Category Archives: duchenne

The beginning of the end

The beginning of the end

Two things today made me cry.

The first caught me off guard and as much as I tried to swallow them away, to inconspicuously wipe the first few tears as they pricked the corners of my eyes they fell. Making me feel small, uncertain and very vulnerable.

I failed and the emotion of the moment got the better of me and the tears over spilled in front of a consultant, a physio, a nurse and the school OT..awkward!

I am often referred to as strong, determined and a bit feisty. I will try my utmost to keep my emotions at bay and usually they come out as strong worded emails that I can hide behind and control. Not today.

I was told that one thing that needs to be done as part of transition and to ensure Z has a voice in his medical care is a bit of paperwork which includes an emergency health care plan. This is a plan that is to be put in place to direct the medical staff if an emergency was to take place with Z. How far would we want them to go with treatment etc.

Well obviously as far as they possibly can because why wouldn’t they?

The enormity of the meaning of this plan and how it could change over time brought the tears and I felt totally overwhelmed by it all. I know it will need to be done and I know why it was mentioned but my head is not ready to deal with those tasks and my heart broke a little bit more.

I have dealt with the same services for a number of years. I have a good relationship with most of them but the cocoon of those services is about to be torn apart and we are not ready to come out of it. These are services that have, in general, protected, provided and supported the needs of one of the most precious people in my life and now their job is to move him on. That would be great if there was something to move on to but I feel we are about to be cruelly ripped out of the cocoon and thrown into the long grass.

This is Transition! I have heard other parents talk about their experiences and now its our turn.

It seems only yesterday we were starting the process of Z accessing children’s services, only yesterday that we began the journey of navigating support and getting all the referrals to the people that can help him get the best life possible, getting his statement, getting him known to the children with disabilities team, accessing amazing physio support and getting the house adapted. It wasn’t yesterday though! It has been almost 15 years!

Transition is looming and I am just not ready.

fav rainbow quoteThe second thing that made me cry was my 4 year old singing ‘Somewhere over the rainbow to me.’ Its our little song after all she is my little rainbow. I usually have to sing it to her but today she wanted to sing to me.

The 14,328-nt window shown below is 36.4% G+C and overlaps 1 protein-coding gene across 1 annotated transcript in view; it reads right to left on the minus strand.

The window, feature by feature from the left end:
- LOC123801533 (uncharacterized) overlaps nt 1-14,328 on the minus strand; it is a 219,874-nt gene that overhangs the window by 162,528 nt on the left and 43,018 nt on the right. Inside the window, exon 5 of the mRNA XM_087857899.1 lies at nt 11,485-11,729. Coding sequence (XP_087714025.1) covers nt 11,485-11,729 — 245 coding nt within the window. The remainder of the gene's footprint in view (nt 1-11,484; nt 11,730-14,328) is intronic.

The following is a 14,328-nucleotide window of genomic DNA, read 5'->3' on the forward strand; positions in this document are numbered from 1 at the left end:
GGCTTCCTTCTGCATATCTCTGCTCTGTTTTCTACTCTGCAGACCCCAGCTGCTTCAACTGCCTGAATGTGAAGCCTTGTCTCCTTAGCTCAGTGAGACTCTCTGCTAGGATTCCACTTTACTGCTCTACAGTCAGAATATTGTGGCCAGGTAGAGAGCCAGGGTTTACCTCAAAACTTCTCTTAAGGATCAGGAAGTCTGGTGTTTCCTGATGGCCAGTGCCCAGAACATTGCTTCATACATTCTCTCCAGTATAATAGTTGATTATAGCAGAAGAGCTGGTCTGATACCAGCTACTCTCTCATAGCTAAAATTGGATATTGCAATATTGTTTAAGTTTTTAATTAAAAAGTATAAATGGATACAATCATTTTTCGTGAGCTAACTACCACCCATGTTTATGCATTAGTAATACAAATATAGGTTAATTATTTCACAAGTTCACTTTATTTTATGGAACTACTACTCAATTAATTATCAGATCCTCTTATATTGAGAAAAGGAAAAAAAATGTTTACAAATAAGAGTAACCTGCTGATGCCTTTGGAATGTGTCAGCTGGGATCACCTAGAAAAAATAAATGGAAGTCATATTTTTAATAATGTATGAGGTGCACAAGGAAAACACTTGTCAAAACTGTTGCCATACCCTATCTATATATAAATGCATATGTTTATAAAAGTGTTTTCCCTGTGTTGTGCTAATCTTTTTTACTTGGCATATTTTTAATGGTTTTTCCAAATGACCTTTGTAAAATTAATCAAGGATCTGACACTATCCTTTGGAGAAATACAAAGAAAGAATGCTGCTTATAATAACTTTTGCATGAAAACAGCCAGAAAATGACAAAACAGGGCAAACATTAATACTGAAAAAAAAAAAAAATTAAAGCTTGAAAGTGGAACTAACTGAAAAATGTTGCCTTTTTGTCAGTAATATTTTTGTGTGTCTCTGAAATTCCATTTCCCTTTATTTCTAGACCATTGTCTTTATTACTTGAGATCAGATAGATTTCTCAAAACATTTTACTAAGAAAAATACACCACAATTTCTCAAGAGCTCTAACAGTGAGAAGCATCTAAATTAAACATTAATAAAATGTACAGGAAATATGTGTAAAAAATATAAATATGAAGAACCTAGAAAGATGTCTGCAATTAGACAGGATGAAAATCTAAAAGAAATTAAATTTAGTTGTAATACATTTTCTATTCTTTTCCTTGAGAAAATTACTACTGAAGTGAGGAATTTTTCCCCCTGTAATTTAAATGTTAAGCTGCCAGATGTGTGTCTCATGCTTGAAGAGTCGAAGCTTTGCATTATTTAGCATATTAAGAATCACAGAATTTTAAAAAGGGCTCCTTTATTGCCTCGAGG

Her innocence and her sweet little voice singing about dreams coming true and troubles melting like lemon drops.

Someday I’ll wish upon a star, and wake up where the clouds are far behind me
Where troubles melt like lemon drops, away above the chimney tops
That’s where you’ll find me

If happy little bluebirds fly above the rainbow why oh why cant I….


Collective collabaration .. the road ahead 

Collective collabaration .. the road ahead 

Last Friday I attended a workshop organised by Duchenne UK, DMD Pathfinders and the Duchenne Hub. The workshop was to discuss how we can develop trials for adults in Duchenne.

Primarily I left encouraged.

  • Encouraged that we are now having conversations about trials in the adult population ( I think ) I’m not sure if everyone in the room embraced the word adult or if when the word adult is used they are actually meaning non ambulant. Currently there is only 1 trial that is for adult age the rest cut off at 16-18. That is not adult.
  • Encouraged because there are some real discussions taking place around outcomes and end points other than the 6 minute walk test. One of the slides was entitled ‘outcomes for grownups.’  The PUL (performance of upper limb) is now becoming a recognised standardised tool in clinical trials.  I’m sure there is further work to be done on tools to include adults and those with very limited upper body strength. There is definitely some work to be done still around measuring quality of life outcomes.
  • But most of all it was encouraging to see in one room representatives from health, research, pharma, patients and patient organisations

For the first time I felt there was a real desire for collaboration between industry, patient organisations,  health and research. That is testament to the hard work of Duchenne UK.

We have moved on from blaming to moving forward.

It’s been about two years since the emotionally charged meeting at the Centre for Life where patient organisations and researchers met in the midst of a crisis situation.

Clinical trials were being turned away as centres were at capacity. This situation had come about, I think, because of lack of foresight, collaboration and lack of funding.

Out of that meeting The DMD Hub was formed and Work began and now the situation is changing. In just two years we have more trial sites and more clinical trials taking place.

True Collaboration works!

Now we are faced with another challenge. Getting trials and treatments to the whole of the DMD population.

It’s a huge task! However we have the starting blocks.

  • We have standards of care that are now recognised for adults
  • We have conversations taking place
  • We have recognition from all sectors that this is needed.
  • And I think we have commitment … time will tell on that one.

Why is it so important ?